Let’s talk DIPS! Did you know that the use of dips is something I use all the time in feeding therapy to help reluctant eaters learn how to eat more foods?
There are so many dip options – these are just a few! Kids also enjoy ketchup and ranch (obviously), as well as olive tapenade, broths and soups (including bone broth), gravy, dressings etc.
As an Occupational Therapist specializing in feeding therapy, I find dips really helpful for the following reasons:
- Dips help kids learn to try new foods. Pair a familiar dip (like ketchup or hummus) with an unfamiliar food like broccoli or chicken as a more comfortable way for your child to learn about these foods.
- Dips offer an amazing sensory experience during mealtime. We want our kids comfortable touching lots of textures and seeing a variety of colors so they eventually become more adventurous eaters. Dips instantly offer new textures, colors, smells, and tastes. Plus, dips lend to messy play for young children, which is an important sensory process in learning to tolerate food on their skin and eventually in their mouth.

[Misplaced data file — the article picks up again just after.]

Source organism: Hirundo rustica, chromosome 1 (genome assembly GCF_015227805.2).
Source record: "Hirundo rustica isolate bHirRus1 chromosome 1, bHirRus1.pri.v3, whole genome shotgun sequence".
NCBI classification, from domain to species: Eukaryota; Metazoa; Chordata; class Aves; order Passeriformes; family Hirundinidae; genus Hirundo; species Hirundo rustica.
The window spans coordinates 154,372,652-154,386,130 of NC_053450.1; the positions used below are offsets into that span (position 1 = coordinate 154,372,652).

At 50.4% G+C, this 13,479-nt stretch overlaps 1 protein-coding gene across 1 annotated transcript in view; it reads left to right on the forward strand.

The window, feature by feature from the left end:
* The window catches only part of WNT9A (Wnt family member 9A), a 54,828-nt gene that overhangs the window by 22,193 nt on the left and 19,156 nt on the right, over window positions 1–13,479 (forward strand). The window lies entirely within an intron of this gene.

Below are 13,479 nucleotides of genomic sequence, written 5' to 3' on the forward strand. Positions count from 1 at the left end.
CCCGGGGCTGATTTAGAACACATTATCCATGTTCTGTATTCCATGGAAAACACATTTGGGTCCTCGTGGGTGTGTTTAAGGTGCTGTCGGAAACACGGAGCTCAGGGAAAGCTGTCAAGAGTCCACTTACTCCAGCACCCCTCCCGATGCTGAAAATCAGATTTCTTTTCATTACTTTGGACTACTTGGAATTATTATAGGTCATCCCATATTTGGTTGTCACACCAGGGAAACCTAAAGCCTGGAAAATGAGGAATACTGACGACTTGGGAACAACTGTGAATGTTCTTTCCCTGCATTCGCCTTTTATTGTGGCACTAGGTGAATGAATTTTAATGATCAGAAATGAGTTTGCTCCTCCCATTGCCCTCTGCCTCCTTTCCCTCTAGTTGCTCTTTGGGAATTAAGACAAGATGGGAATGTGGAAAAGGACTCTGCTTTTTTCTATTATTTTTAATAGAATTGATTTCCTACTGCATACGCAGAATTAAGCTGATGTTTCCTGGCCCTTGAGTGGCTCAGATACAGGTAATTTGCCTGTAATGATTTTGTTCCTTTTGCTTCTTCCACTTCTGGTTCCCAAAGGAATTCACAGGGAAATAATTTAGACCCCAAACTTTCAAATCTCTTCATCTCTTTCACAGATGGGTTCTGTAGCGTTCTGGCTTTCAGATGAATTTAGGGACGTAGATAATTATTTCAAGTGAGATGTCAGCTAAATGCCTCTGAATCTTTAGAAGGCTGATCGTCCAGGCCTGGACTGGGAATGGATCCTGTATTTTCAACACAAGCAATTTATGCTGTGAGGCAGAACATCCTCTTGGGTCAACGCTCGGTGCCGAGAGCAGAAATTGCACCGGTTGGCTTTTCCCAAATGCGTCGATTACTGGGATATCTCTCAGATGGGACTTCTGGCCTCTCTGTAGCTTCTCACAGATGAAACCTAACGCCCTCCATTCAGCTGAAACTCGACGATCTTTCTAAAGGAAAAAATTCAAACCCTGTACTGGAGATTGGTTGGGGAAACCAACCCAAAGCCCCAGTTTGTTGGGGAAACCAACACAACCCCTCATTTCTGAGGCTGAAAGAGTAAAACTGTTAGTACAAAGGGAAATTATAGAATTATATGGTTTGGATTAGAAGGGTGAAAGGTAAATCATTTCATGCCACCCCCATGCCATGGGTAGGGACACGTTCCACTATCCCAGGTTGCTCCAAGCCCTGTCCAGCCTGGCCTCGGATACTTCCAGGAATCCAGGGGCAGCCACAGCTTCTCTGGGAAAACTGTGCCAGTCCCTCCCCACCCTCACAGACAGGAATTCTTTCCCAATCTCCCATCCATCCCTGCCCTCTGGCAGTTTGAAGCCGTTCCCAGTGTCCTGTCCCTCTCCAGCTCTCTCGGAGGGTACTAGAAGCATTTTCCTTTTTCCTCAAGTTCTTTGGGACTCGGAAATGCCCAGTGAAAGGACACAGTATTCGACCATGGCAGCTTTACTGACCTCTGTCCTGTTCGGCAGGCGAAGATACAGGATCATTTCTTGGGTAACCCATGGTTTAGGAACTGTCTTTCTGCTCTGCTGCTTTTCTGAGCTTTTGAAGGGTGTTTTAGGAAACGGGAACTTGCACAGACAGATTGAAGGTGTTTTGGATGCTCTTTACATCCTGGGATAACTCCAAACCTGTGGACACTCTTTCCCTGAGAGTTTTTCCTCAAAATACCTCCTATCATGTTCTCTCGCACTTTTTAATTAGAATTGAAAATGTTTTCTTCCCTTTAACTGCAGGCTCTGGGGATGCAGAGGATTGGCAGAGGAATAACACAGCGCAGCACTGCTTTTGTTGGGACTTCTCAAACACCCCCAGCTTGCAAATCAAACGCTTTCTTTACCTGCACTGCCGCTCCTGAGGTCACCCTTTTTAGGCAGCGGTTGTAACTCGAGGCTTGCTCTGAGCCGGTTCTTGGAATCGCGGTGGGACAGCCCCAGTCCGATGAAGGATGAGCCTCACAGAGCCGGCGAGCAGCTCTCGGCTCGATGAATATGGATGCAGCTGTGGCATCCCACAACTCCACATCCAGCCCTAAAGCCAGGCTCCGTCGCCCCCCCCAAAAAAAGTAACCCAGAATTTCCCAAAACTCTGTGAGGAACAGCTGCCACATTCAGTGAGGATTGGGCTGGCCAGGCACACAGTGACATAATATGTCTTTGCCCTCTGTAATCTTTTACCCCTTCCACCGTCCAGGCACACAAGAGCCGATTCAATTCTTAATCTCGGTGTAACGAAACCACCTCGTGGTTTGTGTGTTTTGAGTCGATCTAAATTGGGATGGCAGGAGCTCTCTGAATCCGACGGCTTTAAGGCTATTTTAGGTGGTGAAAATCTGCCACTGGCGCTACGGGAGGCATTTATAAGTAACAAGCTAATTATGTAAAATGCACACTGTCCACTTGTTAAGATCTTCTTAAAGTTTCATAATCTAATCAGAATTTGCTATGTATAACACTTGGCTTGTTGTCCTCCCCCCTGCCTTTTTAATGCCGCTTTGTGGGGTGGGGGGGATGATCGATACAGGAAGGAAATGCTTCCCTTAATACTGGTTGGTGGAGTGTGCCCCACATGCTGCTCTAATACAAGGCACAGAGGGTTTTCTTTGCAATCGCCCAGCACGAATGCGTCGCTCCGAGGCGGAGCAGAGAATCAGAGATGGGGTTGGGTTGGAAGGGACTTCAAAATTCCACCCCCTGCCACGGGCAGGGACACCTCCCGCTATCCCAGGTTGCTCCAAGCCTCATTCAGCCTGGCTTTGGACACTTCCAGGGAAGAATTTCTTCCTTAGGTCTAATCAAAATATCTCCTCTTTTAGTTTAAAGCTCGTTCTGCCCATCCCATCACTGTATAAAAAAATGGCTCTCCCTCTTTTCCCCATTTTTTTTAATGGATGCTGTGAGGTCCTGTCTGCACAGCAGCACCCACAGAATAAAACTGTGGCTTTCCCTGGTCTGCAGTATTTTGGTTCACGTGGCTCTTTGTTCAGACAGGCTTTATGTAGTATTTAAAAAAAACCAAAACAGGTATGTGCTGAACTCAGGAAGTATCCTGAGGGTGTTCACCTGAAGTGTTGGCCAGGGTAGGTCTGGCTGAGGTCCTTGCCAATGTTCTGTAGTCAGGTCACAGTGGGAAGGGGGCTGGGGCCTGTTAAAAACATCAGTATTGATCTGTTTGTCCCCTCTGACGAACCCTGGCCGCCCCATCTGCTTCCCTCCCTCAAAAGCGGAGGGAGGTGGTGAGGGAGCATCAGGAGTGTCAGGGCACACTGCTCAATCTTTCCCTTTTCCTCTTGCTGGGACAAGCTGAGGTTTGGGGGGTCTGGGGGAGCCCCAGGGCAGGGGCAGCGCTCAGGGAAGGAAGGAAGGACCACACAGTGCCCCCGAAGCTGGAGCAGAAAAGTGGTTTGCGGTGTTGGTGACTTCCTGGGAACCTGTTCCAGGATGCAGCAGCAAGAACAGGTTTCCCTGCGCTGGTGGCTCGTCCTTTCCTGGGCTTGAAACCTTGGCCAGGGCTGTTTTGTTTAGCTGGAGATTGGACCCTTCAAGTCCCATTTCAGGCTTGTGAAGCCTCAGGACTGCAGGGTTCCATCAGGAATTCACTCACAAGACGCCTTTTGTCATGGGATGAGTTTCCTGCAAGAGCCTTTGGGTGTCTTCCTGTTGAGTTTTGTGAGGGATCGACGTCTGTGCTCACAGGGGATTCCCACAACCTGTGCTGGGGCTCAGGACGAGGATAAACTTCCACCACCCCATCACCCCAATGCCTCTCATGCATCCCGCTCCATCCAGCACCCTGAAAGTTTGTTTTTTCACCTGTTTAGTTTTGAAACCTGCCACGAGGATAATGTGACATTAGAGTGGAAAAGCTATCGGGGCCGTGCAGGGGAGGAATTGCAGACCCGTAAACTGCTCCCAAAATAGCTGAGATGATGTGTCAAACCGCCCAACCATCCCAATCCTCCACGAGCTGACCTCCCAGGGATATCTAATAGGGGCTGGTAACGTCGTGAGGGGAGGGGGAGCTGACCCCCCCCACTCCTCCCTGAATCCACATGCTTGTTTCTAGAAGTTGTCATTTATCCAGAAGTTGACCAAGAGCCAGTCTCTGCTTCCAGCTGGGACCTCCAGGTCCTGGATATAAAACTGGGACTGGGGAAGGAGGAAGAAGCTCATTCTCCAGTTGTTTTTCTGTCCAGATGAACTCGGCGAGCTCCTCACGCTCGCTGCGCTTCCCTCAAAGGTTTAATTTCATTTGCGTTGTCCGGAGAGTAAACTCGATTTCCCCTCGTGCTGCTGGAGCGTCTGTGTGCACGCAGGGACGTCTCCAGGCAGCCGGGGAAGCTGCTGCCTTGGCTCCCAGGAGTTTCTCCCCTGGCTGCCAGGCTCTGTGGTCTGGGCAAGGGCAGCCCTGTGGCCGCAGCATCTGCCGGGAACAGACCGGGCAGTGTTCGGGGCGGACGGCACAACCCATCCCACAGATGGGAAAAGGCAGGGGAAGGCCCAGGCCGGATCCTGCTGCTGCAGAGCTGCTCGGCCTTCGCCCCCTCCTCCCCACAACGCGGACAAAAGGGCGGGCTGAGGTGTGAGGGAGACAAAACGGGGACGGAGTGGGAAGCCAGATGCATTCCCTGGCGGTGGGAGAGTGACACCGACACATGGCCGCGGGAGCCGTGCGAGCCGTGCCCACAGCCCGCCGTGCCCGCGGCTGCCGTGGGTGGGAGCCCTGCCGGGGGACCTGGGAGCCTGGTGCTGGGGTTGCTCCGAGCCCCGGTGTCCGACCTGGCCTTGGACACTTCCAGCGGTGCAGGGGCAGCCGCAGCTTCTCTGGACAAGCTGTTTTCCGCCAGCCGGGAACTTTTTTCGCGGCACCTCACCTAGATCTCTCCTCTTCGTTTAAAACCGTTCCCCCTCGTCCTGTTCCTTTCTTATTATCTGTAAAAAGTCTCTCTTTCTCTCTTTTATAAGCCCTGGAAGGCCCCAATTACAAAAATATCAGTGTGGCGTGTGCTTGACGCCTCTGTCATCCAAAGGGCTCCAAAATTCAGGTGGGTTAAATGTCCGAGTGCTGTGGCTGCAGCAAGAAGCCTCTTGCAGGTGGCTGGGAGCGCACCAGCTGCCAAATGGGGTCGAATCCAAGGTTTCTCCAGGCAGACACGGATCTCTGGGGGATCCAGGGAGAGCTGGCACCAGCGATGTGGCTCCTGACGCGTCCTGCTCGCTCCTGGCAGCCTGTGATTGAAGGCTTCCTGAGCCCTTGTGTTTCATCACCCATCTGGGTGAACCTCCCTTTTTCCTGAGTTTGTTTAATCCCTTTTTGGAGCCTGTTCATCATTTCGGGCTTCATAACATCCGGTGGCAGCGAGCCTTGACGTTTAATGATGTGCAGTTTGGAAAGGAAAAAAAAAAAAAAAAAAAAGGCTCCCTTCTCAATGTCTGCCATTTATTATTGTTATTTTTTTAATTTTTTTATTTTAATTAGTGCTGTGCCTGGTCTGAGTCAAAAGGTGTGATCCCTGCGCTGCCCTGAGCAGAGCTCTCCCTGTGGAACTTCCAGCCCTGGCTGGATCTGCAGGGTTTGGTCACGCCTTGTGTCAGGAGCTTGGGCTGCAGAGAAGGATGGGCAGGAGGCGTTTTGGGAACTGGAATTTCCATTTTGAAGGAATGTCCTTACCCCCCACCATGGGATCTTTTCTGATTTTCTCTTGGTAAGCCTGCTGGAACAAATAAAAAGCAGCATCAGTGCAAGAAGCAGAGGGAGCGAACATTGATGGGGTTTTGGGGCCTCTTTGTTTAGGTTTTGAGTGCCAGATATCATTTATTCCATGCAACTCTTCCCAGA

- Dips can help you chain from one food to another. For example, if your child doesn’t like marinara sauce but enjoys ketchup and tomato soup, try dipping roasted sweet potatoes in those preferred dips first. Next, offer a third dipping option of marinara sauce. Eventually they may be more open-minded to marinara sauce on pasta!
- Dips can offer nutrition! Yes, many contain salt, but they have many nutritional benefits too! Cooked tomato in marinara sauce and ketchup (yes, ketchup!) offers lycopene; olive oil may be heart protective, and vinegar may help blood sugar regulation.
I recommend offering them as early as 6 months (stick to the less salty ones in infancy like yogurt, smashed avocado, fruit purees, olive oil). Start by dipping strips of food into the dip and handing them to baby. By 14 months, your child may be able to dip on their own. You don’t have to use dips all the time, but it is fun to try them out when your kiddo isn’t into eating a specific food.